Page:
WASHINGTON — The first day of astronomical fall brought sunshine and the start of some fall colors to western Washington, which was a welcome sight for many after a hot, dry summer.
"For Seattle, it was actually our driest summer on record," said Karin Bumbaco, the assistant state climatologist at the University of Washington Office of the State Climatologist.
Bumbaco said averaging daytime highs and lows, the average temperature also tied 2015 as the warmest summer on record in Seattle.
The state as a whole also saw relatively high temperatures.
"We had that wet spring that lingered into June, but if you look across the state, July and August were the warmest in the 128-year record," Bumbaco said.
For October, the office is expecting to see above-normal precipitation for western Washington.
In Snohomish, Bob's Corn Farm is celebrating the start of the season with a fresh harvest of corn and pumpkins.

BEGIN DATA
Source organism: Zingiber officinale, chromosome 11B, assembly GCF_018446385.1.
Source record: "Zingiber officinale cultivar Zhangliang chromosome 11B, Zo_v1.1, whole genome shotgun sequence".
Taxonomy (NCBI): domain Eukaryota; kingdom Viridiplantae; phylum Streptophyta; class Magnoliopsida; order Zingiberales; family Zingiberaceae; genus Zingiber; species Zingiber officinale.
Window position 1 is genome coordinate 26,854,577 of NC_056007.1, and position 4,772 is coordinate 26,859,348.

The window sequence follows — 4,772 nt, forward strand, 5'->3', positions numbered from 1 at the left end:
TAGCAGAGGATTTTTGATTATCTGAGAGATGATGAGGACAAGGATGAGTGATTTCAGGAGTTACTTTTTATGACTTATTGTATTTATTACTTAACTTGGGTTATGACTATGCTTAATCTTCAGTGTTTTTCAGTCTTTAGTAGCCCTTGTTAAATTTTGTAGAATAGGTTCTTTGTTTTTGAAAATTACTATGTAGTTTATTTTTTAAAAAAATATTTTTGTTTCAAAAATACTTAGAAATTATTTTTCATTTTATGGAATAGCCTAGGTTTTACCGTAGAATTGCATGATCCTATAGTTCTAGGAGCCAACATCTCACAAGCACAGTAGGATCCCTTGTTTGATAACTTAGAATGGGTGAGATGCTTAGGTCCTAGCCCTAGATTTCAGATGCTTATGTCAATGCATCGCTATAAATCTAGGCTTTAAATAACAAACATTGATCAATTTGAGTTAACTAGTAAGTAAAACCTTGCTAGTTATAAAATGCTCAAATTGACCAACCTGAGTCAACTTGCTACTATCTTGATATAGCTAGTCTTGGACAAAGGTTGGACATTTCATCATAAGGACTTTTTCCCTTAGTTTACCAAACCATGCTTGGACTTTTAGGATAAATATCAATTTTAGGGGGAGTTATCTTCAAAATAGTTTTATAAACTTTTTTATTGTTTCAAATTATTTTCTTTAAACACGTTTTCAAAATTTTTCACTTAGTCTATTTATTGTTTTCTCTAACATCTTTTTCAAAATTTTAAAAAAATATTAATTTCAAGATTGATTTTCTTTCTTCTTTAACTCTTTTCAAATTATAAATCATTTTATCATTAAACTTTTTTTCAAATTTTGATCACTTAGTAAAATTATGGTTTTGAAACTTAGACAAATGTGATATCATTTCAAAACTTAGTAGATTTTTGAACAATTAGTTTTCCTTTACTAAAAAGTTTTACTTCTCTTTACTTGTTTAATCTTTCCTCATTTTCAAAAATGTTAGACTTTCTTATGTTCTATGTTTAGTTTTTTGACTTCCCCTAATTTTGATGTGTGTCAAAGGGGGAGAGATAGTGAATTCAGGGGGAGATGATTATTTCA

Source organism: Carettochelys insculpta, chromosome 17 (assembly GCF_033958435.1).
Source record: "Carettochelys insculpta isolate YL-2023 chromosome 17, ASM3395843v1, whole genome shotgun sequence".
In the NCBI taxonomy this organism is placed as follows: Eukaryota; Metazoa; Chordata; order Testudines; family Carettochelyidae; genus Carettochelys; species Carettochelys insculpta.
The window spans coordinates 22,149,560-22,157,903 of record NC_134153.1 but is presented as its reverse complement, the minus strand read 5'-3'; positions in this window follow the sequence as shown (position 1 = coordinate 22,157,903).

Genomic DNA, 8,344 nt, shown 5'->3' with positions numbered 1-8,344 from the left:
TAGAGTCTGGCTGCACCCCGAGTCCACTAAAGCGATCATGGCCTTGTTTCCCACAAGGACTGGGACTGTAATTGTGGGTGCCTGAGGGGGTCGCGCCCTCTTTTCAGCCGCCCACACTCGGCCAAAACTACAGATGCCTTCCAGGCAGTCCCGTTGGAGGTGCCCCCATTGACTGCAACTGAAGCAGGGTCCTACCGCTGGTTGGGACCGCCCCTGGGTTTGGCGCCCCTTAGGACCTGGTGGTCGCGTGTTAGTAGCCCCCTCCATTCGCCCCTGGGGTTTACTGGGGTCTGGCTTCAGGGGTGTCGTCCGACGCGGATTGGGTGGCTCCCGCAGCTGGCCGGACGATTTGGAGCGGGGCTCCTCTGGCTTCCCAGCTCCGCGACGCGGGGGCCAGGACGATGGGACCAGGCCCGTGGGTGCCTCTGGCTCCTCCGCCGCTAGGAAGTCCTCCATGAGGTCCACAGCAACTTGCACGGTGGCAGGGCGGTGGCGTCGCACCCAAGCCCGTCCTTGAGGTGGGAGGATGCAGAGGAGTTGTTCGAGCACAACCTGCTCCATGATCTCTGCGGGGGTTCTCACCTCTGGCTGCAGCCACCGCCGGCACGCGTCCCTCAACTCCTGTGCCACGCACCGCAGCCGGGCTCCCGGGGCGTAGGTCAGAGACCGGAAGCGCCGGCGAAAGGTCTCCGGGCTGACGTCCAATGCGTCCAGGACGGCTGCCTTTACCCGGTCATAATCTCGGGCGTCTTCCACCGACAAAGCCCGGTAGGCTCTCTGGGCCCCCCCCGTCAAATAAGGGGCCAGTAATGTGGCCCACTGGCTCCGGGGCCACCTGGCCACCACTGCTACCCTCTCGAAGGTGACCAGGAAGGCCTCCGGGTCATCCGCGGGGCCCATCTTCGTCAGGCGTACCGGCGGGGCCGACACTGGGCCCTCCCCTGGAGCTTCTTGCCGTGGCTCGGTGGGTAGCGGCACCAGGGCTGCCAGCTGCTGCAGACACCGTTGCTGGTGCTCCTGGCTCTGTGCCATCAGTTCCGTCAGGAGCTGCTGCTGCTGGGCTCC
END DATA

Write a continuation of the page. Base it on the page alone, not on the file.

"I love families coming out here, spending time together, out in the open space, coming out here and seeing basically all," said "Director of Fun" Bob Ricci. "Basically all the labor we put in all spring, all summer, working together, we see it come to fruition, whether it be the flowers, the corn, the pumpkins, the corn maze."
Ricci said after a brutal spring, the farm saw a hot dry summer that made it great to prepare for the busy season. Harvest went well, with acres worth of dozens of varieties of pumpkins, including a yellow-tinted "Lemonade" style. Open seven days a week starting at 10 a.m., the colors on the trees are just starting to turn and people started to file in to buy pumpkins on the first day of fall.
"The biggest thing for us is as long as we keep this dry weather, it doesn't even have to be sunny, just dry, people like to come out," Ricci said. "And even if it rains, people like to come out in the mud too."